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All may not be lost if it looks like you'll lose your job

Chris Posti
| Saturday, Sept. 19, 2015, 9:00 p.m.

Even if you can boast of many promotions and other accolades in your career history, it can be foolhardy to presume your current job is a given. The world of work is a dynamic place, and many factors can impact job security.

In fact, if you are even thinking that your job might be in jeopardy, you are probably right.

Here are the most common signs:

• Your company has announced major changes or is having financial woes.

• Your boss is behaving differently: avoiding you, asking you questions about how you perform aspects of your job, not giving you new projects, sending you emails that seem like a paper trail.

• You have a new boss, and your personalities and philosophies aren't meshing well.

• You feel out of the loop. You are not included in meetings as often as before, others are having closed-door meetings, people from HR have been floating around.

• And the most inevitable sign of all is getting a written performance improvement plan (PIP) or any equivalent disciplinary action. While some employees do emerge from a PIP without losing their jobs, fully recovering from one is challenging.

If you have been noticing any of the warning signs, now is the time to be proactive. If you act quickly, there is hope. Here's what to do:

Be honest with yourself. If you have been coasting, crank up the quantity and quality of your work. Be visible. Come in early; stay late. Be engaged and enthusiastic in all your encounters. Show interest in what is going on in your boss's and peers' jobs. Be helpful to them.

Even though you may (understandably) be a basket of emotions, you've got to manage them well. That might mean deep breathing, saying a prayer, or disengaging for a few minutes if your nerves are jangling too much.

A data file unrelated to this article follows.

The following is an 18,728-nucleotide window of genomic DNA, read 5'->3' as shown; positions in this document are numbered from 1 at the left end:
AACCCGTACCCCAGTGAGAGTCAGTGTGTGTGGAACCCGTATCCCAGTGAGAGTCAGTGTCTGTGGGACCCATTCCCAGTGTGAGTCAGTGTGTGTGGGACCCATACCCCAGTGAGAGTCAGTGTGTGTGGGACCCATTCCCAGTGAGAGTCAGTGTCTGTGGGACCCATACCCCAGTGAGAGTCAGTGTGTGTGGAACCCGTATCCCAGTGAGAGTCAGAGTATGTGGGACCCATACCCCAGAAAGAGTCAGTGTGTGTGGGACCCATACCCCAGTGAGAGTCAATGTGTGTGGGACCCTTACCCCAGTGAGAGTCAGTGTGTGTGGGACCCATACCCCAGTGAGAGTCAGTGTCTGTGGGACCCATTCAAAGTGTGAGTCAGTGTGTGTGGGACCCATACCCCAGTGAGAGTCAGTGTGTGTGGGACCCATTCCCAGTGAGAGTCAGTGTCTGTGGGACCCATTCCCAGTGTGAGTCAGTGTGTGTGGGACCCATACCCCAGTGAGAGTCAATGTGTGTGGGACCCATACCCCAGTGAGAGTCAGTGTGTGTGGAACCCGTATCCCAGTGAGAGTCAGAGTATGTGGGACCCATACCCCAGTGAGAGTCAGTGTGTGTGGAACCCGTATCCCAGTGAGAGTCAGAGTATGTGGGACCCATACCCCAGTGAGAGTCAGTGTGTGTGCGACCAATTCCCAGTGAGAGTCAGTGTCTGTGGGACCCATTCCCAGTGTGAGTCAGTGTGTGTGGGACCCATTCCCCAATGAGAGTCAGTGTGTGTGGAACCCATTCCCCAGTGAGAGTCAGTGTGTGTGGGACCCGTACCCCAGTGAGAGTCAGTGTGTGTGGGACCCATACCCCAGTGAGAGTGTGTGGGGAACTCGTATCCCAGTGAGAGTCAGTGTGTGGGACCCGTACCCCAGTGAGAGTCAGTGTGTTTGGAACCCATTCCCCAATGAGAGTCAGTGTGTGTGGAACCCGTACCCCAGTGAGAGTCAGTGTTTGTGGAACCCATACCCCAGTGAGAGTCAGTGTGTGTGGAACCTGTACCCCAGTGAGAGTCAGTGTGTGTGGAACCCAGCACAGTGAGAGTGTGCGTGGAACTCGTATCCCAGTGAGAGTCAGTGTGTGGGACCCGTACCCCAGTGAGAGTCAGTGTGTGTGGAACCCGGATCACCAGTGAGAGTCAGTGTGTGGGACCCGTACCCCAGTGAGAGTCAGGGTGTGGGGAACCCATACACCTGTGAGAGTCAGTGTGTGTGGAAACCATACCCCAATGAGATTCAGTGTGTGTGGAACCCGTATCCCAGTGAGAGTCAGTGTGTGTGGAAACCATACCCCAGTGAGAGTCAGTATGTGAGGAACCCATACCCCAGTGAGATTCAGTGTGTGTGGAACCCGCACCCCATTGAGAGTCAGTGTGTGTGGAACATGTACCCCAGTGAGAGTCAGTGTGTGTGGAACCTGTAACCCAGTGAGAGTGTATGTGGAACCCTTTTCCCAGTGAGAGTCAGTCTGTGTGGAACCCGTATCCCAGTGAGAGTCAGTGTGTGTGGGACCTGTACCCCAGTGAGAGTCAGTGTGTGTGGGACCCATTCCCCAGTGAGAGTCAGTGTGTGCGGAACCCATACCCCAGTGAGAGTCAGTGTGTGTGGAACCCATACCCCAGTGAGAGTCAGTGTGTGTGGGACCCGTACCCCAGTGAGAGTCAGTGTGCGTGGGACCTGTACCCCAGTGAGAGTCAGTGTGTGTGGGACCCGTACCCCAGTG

You also need to be realistic.

No matter how much effort you put into saving your job, it may be a lost cause. So ratchet up your networking efforts. Update your resume. Get active on LinkedIn and with professional associations.

Do not behave desperately, like this person who recently emailed me:

“I am in the process of searching for a new job. There are a number of factors behind this all of which add up to me needing to be elsewhere. I was wondering if you could let me know if you hear of any positions that open up that may fit my capabilities. I am attaching my resume for your information. I have two recruiters looking for me as well, so hopefully I can be out of here by fall.”

Instead, your emails should be something like this one I also recently received:

“I hope all is well! I am writing to share some difficult news and hopefully pick your brain a little. I recently received news that I would not have a role moving forward post-merger. I feel fortunate to have been in a position to know in advance before broader communications and I am determined to find the right next thing for me. Would you please keep me in mind as you interact with your network? I am very open to relocation or staying local. It just needs to be the right opportunity.”

Even if you do end up losing your job, if you behave professionally both at work and in your job search, you will probably end up in a better situation than the one you are currently in. In other words, it's really up to you how things turn out.

Contact Chris Posti at www.postiinc.com, www.collegegradcareercoaching.com, or at 724-344-1668.

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